Research has shown that gut microbes are involved in blood vessel development and help strengthen and stimulate the immune system which is essential for helping to preventing common hoof diseases. The gut microbes are also a critical line of resistance to invading pathogenic or disease-causing microorganisms within the hindgut. This is known as the ‘barrier effect’, and it means that harmful bacteria are competitively excluded, which helps to prevent serious illness and disease.

Whilst a healthy, well-balanced microbe population has huge benefits for your horse, any disturbance to the microbial equilibrium can have the opposite effect and be potentially harmful. Certain situations such as excessive cereal starch or sugar reaching the hindgut or can result in microbial imbalances or ‘dysbiosis’ which can invariably lead to hindgut acidosis. Hindgut acidosis is a consequence of the rapid growth of certain types of lactic acid producing bacteria.

The increased lactic acid causes a drop in pH and results in a more acidic environment and can lead to inflammation of the hindgut membrane and potentially laminitis, which negatively impacts the health of your horses’ hooves, causing the breakdown of essential hoof structures, pain and lameness.

So, to optimise your horse’s digestive and ultimately hoof health you need to nurture the right microbes through the best diet and feed management.

Feeding For Microbial Health

The key to achieving the happiest and healthiest hindgut microbes is by feeding plenty of ad-lib, good- quality fibre. Fibre promotes microbial equilibrium and encourages the growth of cellulolytic bacteria and research has shown that horses fed mainly fibre have a more stable microbial community. A more stable microbial community means a healthier horse and a high fibre diet helps nurture this stability.

Feeding Horse For Hoof Health

Additionally, recent studies have indicated that the equine hindgut microbiome contains a diverse range of bacterial species. This diversity is associated with a healthy microbiome, with a loss in diversity being linked to digestive disease and upset, which can then have an impact on hoof health A diverse diet promotes a diverse microbiome so providing plenty of forage biodiversity through a mix of forages or mixed species hay and grazing will support a healthier hindgut, which in turn will support healthier hooves.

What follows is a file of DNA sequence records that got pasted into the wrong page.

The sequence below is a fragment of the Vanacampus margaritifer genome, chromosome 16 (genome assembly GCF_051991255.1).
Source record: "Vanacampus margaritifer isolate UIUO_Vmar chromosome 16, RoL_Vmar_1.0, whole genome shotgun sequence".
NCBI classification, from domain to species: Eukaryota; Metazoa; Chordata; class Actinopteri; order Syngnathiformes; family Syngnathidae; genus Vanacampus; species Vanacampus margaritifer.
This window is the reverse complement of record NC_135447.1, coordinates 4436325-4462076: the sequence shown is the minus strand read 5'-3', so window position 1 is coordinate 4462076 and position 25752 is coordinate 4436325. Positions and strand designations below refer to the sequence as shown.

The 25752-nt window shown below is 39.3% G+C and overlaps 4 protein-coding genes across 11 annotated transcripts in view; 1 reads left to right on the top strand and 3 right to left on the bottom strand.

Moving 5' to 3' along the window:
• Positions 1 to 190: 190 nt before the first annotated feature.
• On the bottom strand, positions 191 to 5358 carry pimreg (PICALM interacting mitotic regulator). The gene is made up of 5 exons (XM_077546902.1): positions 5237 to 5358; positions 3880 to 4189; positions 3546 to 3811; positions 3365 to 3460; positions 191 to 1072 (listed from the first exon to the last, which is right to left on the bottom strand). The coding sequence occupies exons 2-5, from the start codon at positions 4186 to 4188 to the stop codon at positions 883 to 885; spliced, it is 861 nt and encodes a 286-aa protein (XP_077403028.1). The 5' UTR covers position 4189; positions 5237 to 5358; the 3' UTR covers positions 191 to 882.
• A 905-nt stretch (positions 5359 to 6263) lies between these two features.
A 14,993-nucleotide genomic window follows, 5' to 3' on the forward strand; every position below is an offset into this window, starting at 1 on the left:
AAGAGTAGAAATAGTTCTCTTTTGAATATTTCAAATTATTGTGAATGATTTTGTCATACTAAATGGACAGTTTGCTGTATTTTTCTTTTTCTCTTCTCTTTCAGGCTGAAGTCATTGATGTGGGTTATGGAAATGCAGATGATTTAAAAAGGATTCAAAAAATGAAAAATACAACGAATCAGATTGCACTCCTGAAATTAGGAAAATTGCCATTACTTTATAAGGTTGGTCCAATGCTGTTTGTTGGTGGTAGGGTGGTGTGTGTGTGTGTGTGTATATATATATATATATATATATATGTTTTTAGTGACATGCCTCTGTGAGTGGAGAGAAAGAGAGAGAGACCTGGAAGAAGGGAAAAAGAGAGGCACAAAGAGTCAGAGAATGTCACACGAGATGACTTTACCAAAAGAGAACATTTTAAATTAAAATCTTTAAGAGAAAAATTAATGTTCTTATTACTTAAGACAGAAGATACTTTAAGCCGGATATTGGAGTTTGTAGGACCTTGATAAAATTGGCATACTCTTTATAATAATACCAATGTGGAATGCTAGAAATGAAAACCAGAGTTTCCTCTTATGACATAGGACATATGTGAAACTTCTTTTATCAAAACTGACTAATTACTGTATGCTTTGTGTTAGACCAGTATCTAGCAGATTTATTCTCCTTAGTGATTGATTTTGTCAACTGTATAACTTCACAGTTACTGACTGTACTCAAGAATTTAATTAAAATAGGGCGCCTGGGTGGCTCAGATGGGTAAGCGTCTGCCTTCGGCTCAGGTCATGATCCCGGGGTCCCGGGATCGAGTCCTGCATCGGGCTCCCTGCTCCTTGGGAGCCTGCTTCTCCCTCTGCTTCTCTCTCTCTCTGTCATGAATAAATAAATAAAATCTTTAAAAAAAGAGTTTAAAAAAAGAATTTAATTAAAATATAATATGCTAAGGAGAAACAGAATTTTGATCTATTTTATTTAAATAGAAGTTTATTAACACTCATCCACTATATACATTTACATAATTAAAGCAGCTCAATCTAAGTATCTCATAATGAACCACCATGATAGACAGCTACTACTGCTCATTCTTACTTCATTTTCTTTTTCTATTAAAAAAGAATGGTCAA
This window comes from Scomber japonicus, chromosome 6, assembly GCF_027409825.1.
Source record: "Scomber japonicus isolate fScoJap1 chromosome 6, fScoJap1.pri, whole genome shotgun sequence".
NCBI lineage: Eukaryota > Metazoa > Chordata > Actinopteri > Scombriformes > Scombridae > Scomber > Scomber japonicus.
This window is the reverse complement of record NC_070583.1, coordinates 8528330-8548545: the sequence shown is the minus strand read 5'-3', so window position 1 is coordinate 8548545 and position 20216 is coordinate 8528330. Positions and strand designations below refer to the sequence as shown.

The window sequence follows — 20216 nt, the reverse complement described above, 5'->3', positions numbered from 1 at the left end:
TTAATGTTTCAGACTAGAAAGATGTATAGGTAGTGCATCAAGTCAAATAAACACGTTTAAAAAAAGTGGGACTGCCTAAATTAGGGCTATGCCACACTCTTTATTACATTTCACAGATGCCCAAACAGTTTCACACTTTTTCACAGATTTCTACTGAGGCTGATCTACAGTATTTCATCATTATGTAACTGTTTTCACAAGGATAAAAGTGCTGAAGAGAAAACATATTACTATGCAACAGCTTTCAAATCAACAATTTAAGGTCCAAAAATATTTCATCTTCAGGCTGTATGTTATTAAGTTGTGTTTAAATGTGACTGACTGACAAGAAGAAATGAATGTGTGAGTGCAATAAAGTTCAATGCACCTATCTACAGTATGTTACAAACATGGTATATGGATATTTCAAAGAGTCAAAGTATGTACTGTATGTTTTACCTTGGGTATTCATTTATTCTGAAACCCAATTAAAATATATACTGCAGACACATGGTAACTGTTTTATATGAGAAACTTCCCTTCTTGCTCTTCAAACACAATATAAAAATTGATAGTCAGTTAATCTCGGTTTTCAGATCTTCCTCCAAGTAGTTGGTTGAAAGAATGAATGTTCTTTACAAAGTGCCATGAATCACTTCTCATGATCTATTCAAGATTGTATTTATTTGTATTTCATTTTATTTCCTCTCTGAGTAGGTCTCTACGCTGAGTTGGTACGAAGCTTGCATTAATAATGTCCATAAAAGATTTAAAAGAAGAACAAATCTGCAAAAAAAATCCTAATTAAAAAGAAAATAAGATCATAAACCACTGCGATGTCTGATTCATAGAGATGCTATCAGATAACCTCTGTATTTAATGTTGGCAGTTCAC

Biodiversity for Equine Nutrition

Making dietary changes gradually will promote good overall microbial health as sudden change is one of the major causes of microbial dysbiosis. Dietary changes include everything like changing from a mix to a cube, changing to a different balancer for example, and fibre-based changes such as going from hay in the winter to lush summer grass or even winter to summer grazing. Gradual change means changes should be introduced very slowly, over a period of at least two weeks to allow the gut microbes time to adapt to the new diet, keeping them stable and healthy.

Keeping dietary starch to a minimum benefits hindgut microbe health. If cereal grains are fed for work, then keeping meal sizes small and ensuring they are suitably cooked or processed for improved digestibility will help reduce the chances of starch reaching the hindgut and disturbing the microbial equilibrium.

Specific Microbial Support

Adding Yeasts (which are actually a species of microscopic fungi) to your horse’s diet can be a beneficial addition as they have been shown to stimulate cellulolytic bacteria and increase fibre digestibility. The components of yeast cells not only provide feed for beneficial hindgut bacteria but can also remove harmful bacteria from the hindgut. This helps to support a more balanced microbiome, allowing beneficial microbes to thrive, which in turn should help your horse and their hooves to thrive too.

Hindgut microbes are vital for hoof health, integrity and performance. Recognising how feeding can affect these microbes and knowing how you can enhance them through the right nutrition can only be good because the healthier the microbes, the healthier your horse and their hooves will be.

If you have any questions about creating the best diet for your horse and keeping their hooves healthy through the right nutrition, please book a consultation with Lisa.